Randomised controlled trial needed to determine necessity of surgery for “atypical” breast lesionsBMJ 2012; 344 doi: http://dx.doi.org/10.1136/bmj.e890 (Published 21 February 2012) Cite this as: BMJ 2012;344:e890
- Nik Makretsov, pathologist1
“Unnecessary surgery” as a possible harm from breast cancer screening needs to be elucidated.1 Many indeterminate or “atypical” breast lesions are found on breast core biopsy after abnormal results in screening mammography.
Most current recommendations assume that surgery is beneficial as it provides the final diagnosis and determines whether invasive cancer or ductal carcinoma in situ is present. The relative risk associated with these “indeterminate core biopsy diagnoses” (flat epithelial atypia, atypical ductal hyperplasia, and so on) is poorly defined in conflicting observational studies. The final diagnosis of invasive carcinoma can be established in only a small proportion of surgical excisions, while the diagnosis of ductal carcinoma in situ can be established in up to 30% of them. This means false negative results—that is, no type of cancer on surgical excision—in up to 70% of patients with a preliminary pathology diagnosis of “atypia.”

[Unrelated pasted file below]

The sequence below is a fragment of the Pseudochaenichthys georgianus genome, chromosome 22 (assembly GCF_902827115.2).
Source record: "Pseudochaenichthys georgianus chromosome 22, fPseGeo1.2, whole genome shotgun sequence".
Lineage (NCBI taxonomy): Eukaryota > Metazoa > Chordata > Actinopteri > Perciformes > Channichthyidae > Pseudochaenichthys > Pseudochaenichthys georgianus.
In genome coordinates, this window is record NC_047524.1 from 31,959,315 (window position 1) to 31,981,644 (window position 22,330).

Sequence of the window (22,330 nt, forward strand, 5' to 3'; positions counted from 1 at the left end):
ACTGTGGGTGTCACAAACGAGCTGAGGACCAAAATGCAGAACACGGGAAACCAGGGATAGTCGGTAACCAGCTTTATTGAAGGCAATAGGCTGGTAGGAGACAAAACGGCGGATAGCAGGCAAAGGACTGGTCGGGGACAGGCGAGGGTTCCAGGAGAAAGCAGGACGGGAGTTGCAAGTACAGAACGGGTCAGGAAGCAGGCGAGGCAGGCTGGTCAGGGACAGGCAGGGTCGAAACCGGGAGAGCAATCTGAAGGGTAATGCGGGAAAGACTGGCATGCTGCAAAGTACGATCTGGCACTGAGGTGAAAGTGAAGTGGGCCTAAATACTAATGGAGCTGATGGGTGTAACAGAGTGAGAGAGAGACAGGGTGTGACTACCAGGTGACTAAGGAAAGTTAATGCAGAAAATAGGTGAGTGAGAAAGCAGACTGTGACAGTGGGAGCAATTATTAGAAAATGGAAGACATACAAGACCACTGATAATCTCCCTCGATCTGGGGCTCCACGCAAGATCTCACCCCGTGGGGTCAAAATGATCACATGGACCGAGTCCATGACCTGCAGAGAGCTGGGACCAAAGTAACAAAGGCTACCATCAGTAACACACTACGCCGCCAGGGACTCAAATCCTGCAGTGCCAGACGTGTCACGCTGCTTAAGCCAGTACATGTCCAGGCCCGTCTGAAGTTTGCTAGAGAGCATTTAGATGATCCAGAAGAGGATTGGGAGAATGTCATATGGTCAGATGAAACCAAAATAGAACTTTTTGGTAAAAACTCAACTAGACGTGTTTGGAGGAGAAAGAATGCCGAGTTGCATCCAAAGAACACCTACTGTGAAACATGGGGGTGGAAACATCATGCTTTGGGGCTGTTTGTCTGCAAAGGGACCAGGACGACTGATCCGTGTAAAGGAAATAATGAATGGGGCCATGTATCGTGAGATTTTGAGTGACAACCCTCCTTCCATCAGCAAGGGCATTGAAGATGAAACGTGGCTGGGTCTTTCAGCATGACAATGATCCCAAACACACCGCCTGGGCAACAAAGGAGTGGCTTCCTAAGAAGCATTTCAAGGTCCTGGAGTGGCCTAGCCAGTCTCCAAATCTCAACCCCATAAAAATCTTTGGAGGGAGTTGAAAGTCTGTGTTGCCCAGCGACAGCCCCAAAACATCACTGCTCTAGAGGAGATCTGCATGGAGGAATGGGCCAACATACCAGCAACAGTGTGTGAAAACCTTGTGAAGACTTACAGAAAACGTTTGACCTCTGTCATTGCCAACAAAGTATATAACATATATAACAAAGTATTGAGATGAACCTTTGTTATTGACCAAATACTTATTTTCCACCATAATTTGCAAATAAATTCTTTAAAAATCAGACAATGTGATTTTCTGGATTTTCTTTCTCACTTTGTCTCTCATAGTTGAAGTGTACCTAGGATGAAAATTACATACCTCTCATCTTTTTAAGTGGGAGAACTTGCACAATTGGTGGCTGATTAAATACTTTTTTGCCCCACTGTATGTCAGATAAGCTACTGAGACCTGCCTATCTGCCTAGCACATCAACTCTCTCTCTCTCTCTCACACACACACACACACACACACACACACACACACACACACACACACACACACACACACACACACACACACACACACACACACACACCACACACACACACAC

High quality randomised controlled trials are needed to determine whether surgical excision is necessary for ductal carcinoma in situ and atypia detected by screening and core biopsy and so reduce the rates of unnecessary surgery in patients with abnormal results on mammography screening.
Cite this as: BMJ 2012;344:e890
Competing interests: None declared.